I’m so interested in family dynamics and how the people that are closest to one another or love each other the most often have the hardest time connecting. So, to put a tragic incident at the center of the story—something everyone could immediately understand would tear these people apart—seemed like a good way to explore this concept. What I’m really writing about in the book is the way people overcome the sorts of challenges that all families face—not necessarily epic tragedies like this one, but little everyday challenges. Often, though, the best way to explore something in fiction is to take it to an extreme. When I started writing the book, I’d just gotten married, and my husband and I planned to have children fairly soon. So, I was thinking about the risks that lay ahead for me—first of all, in marriage (especially since my parents were divorced) and also in terms of having children. Not only had I had a couple of friends who’d died at very young ages, but I was very much aware of the fact that no matter how much I did right as a parent, I would inevitably fail in some ways, too. While I was writing the book, we had two children. So, that was really interesting because there I was writing about family, and I had suddenly gone from being my parents’ child to also being my children’s parent, and I had a new understanding of family and of the story I was writing—a story told from the points of view of its three main characters: a daughter and both her parents. It was actually really cathartic for me to write about the loss of a child at the same time I became a mother because the fear of all the terrible things that could happen to one of my children over the years created an ever-present anxiety¾which I hear is very typical for new mothers—and facing those fears in my work was comforting in a way, maybe because it allowed me to file them under fiction each day.
You have said that writing fiction is a very safe way to bare your soul. I’m curious why you feel that—since it seems to me that readers are always assuming or looking for an autobiographical hook!
Well, people can guess at what might be autobiographical, and make assumptions, and say whatever they want. But when you’re writing fiction, you’re completely in control in the sense that you’re creating your own world, and your own characters, and scenarios, and only you know where any of it comes from or whether it bares any resemblance to your own life.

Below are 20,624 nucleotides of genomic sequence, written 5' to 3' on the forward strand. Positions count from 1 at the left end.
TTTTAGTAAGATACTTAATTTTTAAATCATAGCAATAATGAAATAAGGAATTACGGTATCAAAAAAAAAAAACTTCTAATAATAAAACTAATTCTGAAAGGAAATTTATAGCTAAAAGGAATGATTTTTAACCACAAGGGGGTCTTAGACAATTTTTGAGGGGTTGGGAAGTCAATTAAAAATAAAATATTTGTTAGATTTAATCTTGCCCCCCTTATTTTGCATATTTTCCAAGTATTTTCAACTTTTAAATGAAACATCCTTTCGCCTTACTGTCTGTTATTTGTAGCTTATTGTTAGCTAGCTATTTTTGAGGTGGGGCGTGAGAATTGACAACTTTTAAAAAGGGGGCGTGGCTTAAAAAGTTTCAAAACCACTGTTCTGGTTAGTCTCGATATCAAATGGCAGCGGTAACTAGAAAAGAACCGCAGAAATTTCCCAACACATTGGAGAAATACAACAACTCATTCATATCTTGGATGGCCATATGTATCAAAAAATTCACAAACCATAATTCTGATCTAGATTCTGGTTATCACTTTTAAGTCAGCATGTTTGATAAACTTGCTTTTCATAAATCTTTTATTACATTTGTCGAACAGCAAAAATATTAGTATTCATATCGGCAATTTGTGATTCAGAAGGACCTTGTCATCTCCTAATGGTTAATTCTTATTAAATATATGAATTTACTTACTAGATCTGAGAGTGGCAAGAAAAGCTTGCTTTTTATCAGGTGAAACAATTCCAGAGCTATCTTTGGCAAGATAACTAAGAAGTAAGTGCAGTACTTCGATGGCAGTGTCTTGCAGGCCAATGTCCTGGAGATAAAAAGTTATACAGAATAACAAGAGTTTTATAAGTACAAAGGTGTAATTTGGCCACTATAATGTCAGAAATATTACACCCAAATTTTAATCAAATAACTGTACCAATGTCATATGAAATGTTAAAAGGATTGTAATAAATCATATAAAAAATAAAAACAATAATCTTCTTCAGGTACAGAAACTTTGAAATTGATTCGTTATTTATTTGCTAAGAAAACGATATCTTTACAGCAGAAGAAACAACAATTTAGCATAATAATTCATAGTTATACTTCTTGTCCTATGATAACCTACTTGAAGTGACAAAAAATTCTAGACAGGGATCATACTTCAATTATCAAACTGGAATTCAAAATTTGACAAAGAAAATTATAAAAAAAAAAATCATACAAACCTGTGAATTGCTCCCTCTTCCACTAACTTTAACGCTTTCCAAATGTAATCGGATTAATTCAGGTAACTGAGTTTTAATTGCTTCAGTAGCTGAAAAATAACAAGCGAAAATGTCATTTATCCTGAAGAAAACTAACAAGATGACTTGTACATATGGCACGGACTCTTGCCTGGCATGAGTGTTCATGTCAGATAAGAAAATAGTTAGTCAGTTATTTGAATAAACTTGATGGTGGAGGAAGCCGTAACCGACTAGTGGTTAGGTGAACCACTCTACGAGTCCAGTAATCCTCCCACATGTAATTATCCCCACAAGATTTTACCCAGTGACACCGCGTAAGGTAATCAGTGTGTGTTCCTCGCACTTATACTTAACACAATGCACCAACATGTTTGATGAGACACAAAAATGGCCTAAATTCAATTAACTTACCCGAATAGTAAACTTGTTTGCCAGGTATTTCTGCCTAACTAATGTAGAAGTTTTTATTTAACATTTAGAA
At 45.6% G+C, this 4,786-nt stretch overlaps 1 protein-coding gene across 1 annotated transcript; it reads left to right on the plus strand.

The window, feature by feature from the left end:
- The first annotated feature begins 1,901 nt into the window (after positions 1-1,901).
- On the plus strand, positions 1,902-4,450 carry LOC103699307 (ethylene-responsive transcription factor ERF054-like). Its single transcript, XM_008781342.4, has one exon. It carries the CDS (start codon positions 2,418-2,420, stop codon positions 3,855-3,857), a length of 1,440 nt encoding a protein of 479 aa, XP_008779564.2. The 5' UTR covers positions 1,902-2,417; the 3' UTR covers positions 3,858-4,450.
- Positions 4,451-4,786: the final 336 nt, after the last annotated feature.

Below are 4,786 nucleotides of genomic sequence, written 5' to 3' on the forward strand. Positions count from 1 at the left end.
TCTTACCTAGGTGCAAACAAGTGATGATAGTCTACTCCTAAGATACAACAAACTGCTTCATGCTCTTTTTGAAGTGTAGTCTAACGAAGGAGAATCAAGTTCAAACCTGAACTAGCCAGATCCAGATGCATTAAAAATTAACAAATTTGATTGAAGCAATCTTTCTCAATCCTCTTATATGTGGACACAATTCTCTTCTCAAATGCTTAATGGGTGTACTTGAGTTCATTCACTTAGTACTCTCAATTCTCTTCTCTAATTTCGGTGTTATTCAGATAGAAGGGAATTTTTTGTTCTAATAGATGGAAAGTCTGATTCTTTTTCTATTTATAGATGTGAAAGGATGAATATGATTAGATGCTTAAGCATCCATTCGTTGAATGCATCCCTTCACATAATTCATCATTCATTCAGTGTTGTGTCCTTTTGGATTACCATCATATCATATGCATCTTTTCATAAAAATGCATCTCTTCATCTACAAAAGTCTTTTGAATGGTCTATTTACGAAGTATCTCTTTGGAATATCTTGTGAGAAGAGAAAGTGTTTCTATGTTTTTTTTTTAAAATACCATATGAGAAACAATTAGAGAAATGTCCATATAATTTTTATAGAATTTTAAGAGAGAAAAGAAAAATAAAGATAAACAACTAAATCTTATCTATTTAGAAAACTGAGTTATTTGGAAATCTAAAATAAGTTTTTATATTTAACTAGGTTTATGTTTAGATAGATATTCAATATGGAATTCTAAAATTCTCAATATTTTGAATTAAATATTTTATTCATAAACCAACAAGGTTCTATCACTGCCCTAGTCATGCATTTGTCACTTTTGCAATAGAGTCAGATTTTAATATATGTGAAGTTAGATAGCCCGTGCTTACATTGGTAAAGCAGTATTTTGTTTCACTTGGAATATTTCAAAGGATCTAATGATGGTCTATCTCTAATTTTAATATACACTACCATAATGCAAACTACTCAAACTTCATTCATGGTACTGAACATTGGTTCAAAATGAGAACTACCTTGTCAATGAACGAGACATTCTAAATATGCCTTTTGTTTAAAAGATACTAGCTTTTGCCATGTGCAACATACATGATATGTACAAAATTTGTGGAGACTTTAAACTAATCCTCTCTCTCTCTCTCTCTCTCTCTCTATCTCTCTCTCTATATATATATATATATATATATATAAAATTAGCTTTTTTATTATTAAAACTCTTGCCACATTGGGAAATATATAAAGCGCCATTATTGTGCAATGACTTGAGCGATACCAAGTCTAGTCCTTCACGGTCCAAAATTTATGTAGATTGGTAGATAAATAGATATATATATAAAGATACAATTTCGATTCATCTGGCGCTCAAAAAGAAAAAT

There are a lot of wonderful collisions in the book. The past bumps against the present and different family members’ points of view take center stage at different times, yet this prismatic way of telling the story gives a riveting forward-moving narrative. How difficult was that to pull off? Did you outline or map out the novel or did it just happen organically and surprise you?
Thank you! I love that about the book, but it’s also a major reason for why the book took seven years to write. I definitely mapped the whole thing out, scene by scene. And then, of course, surprises and new, exciting ideas would come up along the way that would change the course of things. My agent told me if she’d met me when I was very first starting out, she would have told me I was insane, and that I should just choose one character, and tell the book in a straight chronological narrative. She completely agrees that the way I told the story is what makes it especially intriguing, but we laugh about how complicated and hard I made things for myself, especially for my first novel. It’s really an example of how ignorance can breed confidence.
What’s your working life like and what are you working on now? What question should I be mortified that I neglected to ask you?
Working life right now is a little odd because I’ve just finished my book tour, but I need to take a little break before jumping back into my next novel. In the spring, I mapped out the next book, and wrote the first twelve pages before pre-publication madness for The Embers forced me to put everything on hold. But I’m really excited about it, and am dying to jump back in. So, just a short break to get my brain ready for fiction again, and then I’ll disappear into that. In terms of my working life, though, I usually write about five hours a day in my office, which is just down the street from my home. My goal is two double-spaced pages a day, and I usually do around that amount. I’m not a very fast writer unfortunately. And I love editing. And I can’t imagine any question you should be mortified for not asking!